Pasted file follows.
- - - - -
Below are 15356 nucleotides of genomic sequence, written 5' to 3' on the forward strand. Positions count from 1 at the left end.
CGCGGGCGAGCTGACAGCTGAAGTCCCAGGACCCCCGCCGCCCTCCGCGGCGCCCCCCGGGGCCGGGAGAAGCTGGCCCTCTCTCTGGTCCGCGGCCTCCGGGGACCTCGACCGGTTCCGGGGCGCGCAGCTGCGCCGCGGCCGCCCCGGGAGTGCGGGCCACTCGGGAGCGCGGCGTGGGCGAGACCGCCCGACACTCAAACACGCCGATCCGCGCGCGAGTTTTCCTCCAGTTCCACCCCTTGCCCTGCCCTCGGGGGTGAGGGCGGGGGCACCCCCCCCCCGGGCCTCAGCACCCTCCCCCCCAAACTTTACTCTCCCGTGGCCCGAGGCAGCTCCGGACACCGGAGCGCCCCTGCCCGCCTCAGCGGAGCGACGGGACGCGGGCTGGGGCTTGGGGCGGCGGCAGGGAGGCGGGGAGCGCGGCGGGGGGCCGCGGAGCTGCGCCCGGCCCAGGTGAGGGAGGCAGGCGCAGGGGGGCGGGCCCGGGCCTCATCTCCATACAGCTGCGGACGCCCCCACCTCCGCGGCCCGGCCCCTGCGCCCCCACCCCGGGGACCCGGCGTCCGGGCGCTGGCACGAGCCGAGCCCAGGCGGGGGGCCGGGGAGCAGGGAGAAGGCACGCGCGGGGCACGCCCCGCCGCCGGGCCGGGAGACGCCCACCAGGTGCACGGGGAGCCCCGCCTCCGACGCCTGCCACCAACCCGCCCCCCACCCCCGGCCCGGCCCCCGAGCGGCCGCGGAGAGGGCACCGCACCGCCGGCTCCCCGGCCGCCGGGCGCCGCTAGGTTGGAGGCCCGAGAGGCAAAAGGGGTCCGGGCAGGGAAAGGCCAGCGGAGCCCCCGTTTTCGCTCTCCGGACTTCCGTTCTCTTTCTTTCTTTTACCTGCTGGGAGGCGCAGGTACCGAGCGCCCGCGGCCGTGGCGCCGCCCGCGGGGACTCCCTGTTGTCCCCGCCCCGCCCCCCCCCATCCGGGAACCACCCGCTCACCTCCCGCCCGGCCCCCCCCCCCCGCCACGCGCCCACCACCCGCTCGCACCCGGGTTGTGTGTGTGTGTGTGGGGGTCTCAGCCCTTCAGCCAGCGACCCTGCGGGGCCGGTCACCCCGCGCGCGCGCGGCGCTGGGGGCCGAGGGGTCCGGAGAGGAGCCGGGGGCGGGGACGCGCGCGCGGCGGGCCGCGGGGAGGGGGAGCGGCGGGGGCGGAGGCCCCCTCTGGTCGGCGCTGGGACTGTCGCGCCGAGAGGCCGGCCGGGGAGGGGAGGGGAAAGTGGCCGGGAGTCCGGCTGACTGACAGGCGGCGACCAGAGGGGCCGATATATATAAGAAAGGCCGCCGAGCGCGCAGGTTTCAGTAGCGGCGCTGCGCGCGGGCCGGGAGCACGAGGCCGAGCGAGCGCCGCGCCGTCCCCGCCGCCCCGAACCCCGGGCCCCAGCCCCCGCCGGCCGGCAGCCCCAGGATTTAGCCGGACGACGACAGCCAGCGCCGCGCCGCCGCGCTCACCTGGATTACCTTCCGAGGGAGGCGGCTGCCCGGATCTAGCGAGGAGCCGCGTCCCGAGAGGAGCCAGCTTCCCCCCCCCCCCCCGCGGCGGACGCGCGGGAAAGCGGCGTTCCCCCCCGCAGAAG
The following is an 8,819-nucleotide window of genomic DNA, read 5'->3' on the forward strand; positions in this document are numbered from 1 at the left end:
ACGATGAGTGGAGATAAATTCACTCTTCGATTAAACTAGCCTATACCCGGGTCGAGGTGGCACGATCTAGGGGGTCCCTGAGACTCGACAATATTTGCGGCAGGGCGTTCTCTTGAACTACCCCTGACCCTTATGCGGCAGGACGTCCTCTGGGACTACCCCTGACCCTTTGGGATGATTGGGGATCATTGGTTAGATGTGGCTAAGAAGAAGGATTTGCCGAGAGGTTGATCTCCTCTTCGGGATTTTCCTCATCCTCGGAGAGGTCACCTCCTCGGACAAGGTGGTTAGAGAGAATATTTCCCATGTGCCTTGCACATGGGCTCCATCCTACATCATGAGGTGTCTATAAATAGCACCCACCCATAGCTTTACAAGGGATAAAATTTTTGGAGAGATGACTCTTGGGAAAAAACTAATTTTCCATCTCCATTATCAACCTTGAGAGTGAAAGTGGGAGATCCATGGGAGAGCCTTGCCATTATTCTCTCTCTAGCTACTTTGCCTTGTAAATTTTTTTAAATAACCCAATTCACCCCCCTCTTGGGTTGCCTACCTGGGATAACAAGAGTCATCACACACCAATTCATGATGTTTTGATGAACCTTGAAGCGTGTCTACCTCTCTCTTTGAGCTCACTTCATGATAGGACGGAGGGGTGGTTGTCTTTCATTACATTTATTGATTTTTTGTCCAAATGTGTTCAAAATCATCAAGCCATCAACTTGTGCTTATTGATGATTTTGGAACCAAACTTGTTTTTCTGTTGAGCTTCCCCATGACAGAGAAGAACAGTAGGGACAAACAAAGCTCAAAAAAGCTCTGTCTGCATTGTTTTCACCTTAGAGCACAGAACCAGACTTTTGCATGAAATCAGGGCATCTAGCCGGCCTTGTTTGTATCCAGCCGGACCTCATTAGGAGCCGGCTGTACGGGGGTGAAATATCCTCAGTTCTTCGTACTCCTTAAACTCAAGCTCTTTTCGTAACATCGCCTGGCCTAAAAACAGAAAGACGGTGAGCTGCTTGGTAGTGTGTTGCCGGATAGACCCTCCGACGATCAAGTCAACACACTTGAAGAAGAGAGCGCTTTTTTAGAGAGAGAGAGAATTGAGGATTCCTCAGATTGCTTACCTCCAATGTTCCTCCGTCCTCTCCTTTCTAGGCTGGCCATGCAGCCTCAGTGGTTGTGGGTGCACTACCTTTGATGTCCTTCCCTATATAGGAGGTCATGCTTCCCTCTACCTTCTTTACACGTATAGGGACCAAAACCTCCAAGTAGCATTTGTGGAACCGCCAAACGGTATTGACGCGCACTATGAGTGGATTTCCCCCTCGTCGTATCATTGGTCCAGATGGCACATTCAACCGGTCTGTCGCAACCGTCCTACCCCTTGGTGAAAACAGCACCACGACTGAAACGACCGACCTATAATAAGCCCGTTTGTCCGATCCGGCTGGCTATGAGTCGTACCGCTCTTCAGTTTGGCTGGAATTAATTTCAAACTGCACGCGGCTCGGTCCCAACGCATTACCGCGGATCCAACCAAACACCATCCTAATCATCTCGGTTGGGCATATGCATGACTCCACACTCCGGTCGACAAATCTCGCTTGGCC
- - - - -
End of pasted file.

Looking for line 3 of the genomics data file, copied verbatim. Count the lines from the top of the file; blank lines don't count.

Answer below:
The following is an 8,819-nucleotide window of genomic DNA, read 5'->3' on the forward strand; positions in this document are numbered from 1 at the left end: